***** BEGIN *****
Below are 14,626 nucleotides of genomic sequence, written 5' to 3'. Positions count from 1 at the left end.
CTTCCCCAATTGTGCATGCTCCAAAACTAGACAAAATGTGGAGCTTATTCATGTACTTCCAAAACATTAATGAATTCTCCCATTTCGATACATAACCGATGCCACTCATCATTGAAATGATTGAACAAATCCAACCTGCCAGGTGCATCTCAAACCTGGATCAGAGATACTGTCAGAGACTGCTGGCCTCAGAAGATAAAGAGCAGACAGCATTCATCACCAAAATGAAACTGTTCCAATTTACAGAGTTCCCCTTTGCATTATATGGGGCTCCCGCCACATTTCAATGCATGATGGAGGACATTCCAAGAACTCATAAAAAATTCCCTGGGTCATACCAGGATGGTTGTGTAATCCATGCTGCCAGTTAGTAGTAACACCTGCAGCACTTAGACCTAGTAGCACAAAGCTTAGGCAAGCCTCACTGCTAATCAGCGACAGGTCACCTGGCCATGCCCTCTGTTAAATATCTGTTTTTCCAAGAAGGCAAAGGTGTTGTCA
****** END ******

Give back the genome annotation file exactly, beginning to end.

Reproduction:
Below are 14,626 nucleotides of genomic sequence, written 5' to 3'. Positions count from 1 at the left end.
CTTCCCCAATTGTGCATGCTCCAAAACTAGACAAAATGTGGAGCTTATTCATGTACTTCCAAAACATTAATGAATTCTCCCATTTCGATACATAACCGATGCCACTCATCATTGAAATGATTGAACAAATCCAACCTGCCAGGTGCATCTCAAACCTGGATCAGAGATACTGTCAGAGACTGCTGGCCTCAGAAGATAAAGAGCAGACAGCATTCATCACCAAAATGAAACTGTTCCAATTTACAGAGTTCCCCTTTGCATTATATGGGGCTCCCGCCACATTTCAATGCATGATGGAGGACATTCCAAGAACTCATAAAAAATTCCCTGGGTCATACCAGGATGGTTGTGTAATCCATGCTGCCAGTTAGTAGTAACACCTGCAGCACTTAGACCTAGTAGCACAAAGCTTAGGCAAGCCTCACTGCTAATCAGCGACAGGTCACCTGGCCATGCCCTCTGTTAAATATCTGTTTTTCCAAGAAGGCAAAGGTGTTGTCA